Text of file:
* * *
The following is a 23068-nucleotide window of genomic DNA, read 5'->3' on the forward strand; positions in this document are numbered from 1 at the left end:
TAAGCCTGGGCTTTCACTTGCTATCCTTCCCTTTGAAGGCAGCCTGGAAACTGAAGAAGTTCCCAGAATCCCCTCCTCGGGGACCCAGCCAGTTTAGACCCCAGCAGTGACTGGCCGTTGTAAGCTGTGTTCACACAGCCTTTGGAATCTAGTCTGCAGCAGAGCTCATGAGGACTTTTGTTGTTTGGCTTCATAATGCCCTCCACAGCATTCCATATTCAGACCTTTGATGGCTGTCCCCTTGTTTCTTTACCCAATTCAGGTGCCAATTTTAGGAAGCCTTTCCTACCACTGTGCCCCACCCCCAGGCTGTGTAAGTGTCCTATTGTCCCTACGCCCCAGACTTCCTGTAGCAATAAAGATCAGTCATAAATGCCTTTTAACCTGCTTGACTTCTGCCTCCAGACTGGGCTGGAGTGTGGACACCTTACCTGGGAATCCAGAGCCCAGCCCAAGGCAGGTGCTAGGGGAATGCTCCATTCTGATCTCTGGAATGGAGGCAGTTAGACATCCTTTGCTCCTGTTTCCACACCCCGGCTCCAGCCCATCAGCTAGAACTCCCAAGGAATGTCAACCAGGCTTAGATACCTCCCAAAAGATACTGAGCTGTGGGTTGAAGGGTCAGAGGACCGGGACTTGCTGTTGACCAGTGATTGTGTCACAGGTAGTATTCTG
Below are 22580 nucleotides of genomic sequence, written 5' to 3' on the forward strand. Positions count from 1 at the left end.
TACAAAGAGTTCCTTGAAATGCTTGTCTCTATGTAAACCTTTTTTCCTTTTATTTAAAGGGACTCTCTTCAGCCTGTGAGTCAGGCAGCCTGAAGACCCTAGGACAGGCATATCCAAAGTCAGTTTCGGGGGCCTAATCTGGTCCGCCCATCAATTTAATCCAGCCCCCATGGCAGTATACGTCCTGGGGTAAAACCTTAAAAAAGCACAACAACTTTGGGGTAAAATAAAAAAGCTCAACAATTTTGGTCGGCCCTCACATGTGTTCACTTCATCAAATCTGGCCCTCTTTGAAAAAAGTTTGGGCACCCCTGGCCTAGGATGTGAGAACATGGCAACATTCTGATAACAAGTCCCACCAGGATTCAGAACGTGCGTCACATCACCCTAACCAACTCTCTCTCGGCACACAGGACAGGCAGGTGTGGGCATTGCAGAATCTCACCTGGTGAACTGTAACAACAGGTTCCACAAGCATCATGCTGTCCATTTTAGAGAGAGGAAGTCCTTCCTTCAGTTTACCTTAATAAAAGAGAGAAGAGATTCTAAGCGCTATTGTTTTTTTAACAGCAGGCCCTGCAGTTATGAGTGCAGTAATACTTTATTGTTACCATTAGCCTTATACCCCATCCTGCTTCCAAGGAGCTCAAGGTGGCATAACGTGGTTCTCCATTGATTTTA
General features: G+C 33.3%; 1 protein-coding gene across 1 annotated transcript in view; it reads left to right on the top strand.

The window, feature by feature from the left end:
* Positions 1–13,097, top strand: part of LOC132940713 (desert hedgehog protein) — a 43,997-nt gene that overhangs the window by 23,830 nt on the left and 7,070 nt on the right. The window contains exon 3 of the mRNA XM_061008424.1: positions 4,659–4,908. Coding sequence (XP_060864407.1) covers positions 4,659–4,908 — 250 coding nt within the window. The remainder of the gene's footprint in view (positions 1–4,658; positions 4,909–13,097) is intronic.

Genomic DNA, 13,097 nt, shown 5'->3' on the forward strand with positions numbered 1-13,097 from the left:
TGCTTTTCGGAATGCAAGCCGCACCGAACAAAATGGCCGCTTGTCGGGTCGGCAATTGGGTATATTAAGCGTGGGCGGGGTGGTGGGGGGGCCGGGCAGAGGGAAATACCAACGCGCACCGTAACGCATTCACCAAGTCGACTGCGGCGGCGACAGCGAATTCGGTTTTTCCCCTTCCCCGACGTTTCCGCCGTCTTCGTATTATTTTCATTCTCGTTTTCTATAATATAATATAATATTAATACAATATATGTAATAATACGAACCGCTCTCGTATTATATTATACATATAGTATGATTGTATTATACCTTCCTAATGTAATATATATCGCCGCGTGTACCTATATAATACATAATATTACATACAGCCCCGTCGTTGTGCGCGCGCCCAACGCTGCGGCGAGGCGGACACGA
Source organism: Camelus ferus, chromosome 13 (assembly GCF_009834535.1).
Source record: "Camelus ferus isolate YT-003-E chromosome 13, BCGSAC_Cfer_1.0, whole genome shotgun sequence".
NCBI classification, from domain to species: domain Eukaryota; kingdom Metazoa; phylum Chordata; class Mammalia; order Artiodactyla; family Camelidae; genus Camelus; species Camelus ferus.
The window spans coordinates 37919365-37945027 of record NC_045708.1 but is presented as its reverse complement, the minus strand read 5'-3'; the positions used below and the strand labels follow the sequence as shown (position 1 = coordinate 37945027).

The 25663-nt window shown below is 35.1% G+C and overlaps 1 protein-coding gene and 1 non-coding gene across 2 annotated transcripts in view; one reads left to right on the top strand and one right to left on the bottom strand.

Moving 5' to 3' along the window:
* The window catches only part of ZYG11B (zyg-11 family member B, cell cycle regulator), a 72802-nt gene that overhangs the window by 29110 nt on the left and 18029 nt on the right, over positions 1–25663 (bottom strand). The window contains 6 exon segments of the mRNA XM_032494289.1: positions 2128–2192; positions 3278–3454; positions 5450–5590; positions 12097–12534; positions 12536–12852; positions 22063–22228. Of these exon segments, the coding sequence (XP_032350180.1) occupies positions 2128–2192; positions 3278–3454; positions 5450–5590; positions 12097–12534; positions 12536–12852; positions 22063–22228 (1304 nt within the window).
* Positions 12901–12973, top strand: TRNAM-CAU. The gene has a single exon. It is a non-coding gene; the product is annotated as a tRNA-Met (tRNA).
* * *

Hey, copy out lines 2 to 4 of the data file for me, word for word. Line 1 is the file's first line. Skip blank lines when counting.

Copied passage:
TAAGCCTGGGCTTTCACTTGCTATCCTTCCCTTTGAAGGCAGCCTGGAAACTGAAGAAGTTCCCAGAATCCCCTCCTCGGGGACCCAGCCAGTTTAGACCCCAGCAGTGACTGGCCGTTGTAAGCTGTGTTCACACAGCCTTTGGAATCTAGTCTGCAGCAGAGCTCATGAGGACTTTTGTTGTTTGGCTTCATAATGCCCTCCACAGCATTCCATATTCAGACCTTTGATGGCTGTCCCCTTGTTTCTTTACCCAATTCAGGTGCCAATTTTAGGAAGCCTTTCCTACCACTGTGCCCCACCCCCAGGCTGTGTAAGTGTCCTATTGTCCCTACGCCCCAGACTTCCTGTAGCAATAAAGATCAGTCATAAATGCCTTTTAACCTGCTTGACTTCTGCCTCCAGACTGGGCTGGAGTGTGGACACCTTACCTGGGAATCCAGAGCCCAGCCCAAGGCAGGTGCTAGGGGAATGCTCCATTCTGATCTCTGGAATGGAGGCAGTTAGACATCCTTTGCTCCTGTTTCCACACCCCGGCTCCAGCCCATCAGCTAGAACTCCCAAGGAATGTCAACCAGGCTTAGATACCTCCCAAAAGATACTGAGCTGTGGGTTGAAGGGTCAGAGGACCGGGACTTGCTGTTGACCAGTGATTGTGTCACAGGTAGTATTCTG
Below are 22580 nucleotides of genomic sequence, written 5' to 3' on the forward strand. Positions count from 1 at the left end.
TACAAAGAGTTCCTTGAAATGCTTGTCTCTATGTAAACCTTTTTTCCTTTTATTTAAAGGGACTCTCTTCAGCCTGTGAGTCAGGCAGCCTGAAGACCCTAGGACAGGCATATCCAAAGTCAGTTTCGGGGGCCTAATCTGGTCCGCCCATCAATTTAATCCAGCCCCCATGGCAGTATACGTCCTGGGGTAAAACCTTAAAAAAGCACAACAACTTTGGGGTAAAATAAAAAAGCTCAACAATTTTGGTCGGCCCTCACATGTGTTCACTTCATCAAATCTGGCCCTCTTTGAAAAAAGTTTGGGCACCCCTGGCCTAGGATGTGAGAACATGGCAACATTCTGATAACAAGTCCCACCAGGATTCAGAACGTGCGTCACATCACCCTAACCAACTCTCTCTCGGCACACAGGACAGGCAGGTGTGGGCATTGCAGAATCTCACCTGGTGAACTGTAACAACAGGTTCCACAAGCATCATGCTGTCCATTTTAGAGAGAGGAAGTCCTTCCTTCAGTTTACCTTAATAAAAGAGAGAAGAGATTCTAAGCGCTATTGTTTTTTTAACAGCAGGCCCTGCAGTTATGAGTGCAGTAATACTTTATTGTTACCATTAGCCTTATACCCCATCCTGCTTCCAAGGAGCTCAAGGTGGCATAACGTGGTTCTCCATTGATTTTA